The ash tornadoes along the road to what might still be called home frighten Jessina Diaz-Hunter’s children.
They fear the periodic smoky swirls might be hiding more walls of flames like the ones the family escaped last month, rushing from their ranch in Mariposa County as the Oak Fire closed in upon them.
They got a stroke of luck when the wind suddenly shifted the afternoon of July 22 as they were rounding up livestock and pets to flee from Rocking Lazy DJ Bar Ranch.
“If the wind hadn’t changed, it would have came right over us and we wouldn’t have been able to get out,” Diaz-Hunter said of evacuating within the first couple hours of the Oak Fire. “It was moving that fast.”
The wildfire became the second largest in California this year.
Diaz-Hunter thinks 90% or more of her 35-acre property near Mariposa burned, located in a rural area between Bootjack and Midpines west of Yosemite National Park. Her family’s three-bedroom home, barns, and three of four rentals on the ranch, a cabin and two mobile homes, burned down – among 127 homes fire officials estimate were destroyed by the Oak Fire.
The renter of the cabin, Dana Robinson, is a single mother and social worker for Mariposa County. The domestic violence survivor found a haven in the mountain cabin she shared with her 11-year-old daughter, Lola, for the past three years.
“It’s just so overwhelming because it was so much more than a house to me,” Robinson said tearfully of the loss.
Diaz-Hunter and Robinson want to return to living at the Rocking Lazy DJ Bar Ranch. As the Oak Fire nears full containment, they are among hundreds in Mariposa County now facing the tough task of rebuilding their lives.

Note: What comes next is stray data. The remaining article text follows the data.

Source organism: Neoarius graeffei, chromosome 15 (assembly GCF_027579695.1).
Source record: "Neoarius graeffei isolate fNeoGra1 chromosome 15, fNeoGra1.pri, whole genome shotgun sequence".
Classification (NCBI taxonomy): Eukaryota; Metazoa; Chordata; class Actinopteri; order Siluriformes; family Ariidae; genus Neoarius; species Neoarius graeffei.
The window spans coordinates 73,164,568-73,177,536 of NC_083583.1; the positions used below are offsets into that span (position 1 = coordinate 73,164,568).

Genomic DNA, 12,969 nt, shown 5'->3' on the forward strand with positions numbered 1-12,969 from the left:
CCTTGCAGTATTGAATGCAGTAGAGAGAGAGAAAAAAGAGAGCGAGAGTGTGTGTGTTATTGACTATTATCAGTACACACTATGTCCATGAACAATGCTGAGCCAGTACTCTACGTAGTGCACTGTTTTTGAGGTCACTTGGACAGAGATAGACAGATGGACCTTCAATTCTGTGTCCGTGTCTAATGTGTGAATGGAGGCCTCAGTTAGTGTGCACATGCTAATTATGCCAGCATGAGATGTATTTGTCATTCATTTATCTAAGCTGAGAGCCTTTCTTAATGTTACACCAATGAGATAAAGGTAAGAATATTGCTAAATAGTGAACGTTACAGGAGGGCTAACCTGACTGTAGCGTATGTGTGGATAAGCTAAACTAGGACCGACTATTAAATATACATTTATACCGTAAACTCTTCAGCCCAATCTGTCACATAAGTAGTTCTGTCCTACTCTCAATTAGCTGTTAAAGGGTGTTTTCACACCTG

Escaping the Oak Fire in Mariposa County
Shortly after the Oak Fire ignited at 2:10 p.m. July 22 in Midpines, its growing smoke plume was frighteningly visible to Diaz-Hunter as the wildfire moved south toward her ranch, tearing through oaks, pines and brush.
Like most mountain residents, she was used to living with the threat of wildfires, but never one like this. She saw flames as tall as a six-story building connect and become a fire tornado, engulfing everything in its path with a sound like a jet engine roaring dangerously close.
“I can’t even explain how fast they were moving ... within seconds, an entire mountain was gone,” Diaz-Hunter said of those flames.
The terror of those moments was compounded by a glitch in her family’s fire evacuation plan: The clutch was out on their truck, meant to pull a small trailer they previously loaded with supplies in anticipation for a day like July 22. Both the truck and trailer had to stay behind and were destroyed by the fire.
She and her husband, Jeromey Diaz-Hunter, left the Rocking Lazy DJ Bar Ranch instead in a van packed with animals and their children, Isaiah, 14, Benjamin, 6, and Gerald, 2.
They got help evacuating livestock from the Mariposa County Sheriff’s Office and people at the Mariposa Fairgrounds, where large animals were being sheltered, but rescuers weren’t able to find all their spooked creatures that day.
Jessina Diaz-Hunter slipped past road closures a couple days later to find more goats, chickens and cats – some with burnt paws, but amazingly alive – at a barn on the property. Diaz-Hunter said it felt like a teardrop from God protected that patch of unscathed earth around them.